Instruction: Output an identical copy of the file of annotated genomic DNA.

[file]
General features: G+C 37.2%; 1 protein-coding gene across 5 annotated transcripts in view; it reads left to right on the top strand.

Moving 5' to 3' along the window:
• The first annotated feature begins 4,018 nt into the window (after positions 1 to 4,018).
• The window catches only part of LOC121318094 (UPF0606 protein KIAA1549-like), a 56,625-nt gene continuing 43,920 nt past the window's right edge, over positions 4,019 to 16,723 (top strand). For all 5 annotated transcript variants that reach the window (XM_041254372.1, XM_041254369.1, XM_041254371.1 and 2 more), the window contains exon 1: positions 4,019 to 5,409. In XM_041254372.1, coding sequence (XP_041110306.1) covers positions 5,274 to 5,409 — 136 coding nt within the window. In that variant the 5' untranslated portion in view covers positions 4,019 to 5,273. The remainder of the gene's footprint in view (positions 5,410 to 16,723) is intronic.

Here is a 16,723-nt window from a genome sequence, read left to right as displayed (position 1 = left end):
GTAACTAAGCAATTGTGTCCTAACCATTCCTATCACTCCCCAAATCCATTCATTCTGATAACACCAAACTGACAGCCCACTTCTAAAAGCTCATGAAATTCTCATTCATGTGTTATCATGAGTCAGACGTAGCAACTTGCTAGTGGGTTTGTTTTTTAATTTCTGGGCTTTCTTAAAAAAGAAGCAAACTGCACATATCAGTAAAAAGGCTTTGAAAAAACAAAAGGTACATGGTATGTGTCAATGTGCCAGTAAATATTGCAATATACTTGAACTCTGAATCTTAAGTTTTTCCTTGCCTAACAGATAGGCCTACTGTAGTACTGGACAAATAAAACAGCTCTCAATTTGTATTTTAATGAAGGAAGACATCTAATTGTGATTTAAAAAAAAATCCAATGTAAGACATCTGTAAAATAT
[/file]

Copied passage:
General features: G+C 37.2%; 1 protein-coding gene across 5 annotated transcripts in view; it reads left to right on the top strand.

Moving 5' to 3' along the window:
• The first annotated feature begins 4,018 nt into the window (after positions 1 to 4,018).
• The window catches only part of LOC121318094 (UPF0606 protein KIAA1549-like), a 56,625-nt gene continuing 43,920 nt past the window's right edge, over positions 4,019 to 16,723 (top strand). For all 5 annotated transcript variants that reach the window (XM_041254372.1, XM_041254369.1, XM_041254371.1 and 2 more), the window contains exon 1: positions 4,019 to 5,409. In XM_041254372.1, coding sequence (XP_041110306.1) covers positions 5,274 to 5,409 — 136 coding nt within the window. In that variant the 5' untranslated portion in view covers positions 4,019 to 5,273. The remainder of the gene's footprint in view (positions 5,410 to 16,723) is intronic.

Here is a 16,723-nt window from a genome sequence, read left to right as displayed (position 1 = left end):
GTAACTAAGCAATTGTGTCCTAACCATTCCTATCACTCCCCAAATCCATTCATTCTGATAACACCAAACTGACAGCCCACTTCTAAAAGCTCATGAAATTCTCATTCATGTGTTATCATGAGTCAGACGTAGCAACTTGCTAGTGGGTTTGTTTTTTAATTTCTGGGCTTTCTTAAAAAAGAAGCAAACTGCACATATCAGTAAAAAGGCTTTGAAAAAACAAAAGGTACATGGTATGTGTCAATGTGCCAGTAAATATTGCAATATACTTGAACTCTGAATCTTAAGTTTTTCCTTGCCTAACAGATAGGCCTACTGTAGTACTGGACAAATAAAACAGCTCTCAATTTGTATTTTAATGAAGGAAGACATCTAATTGTGATTTAAAAAAAAATCCAATGTAAGACATCTGTAAAATAT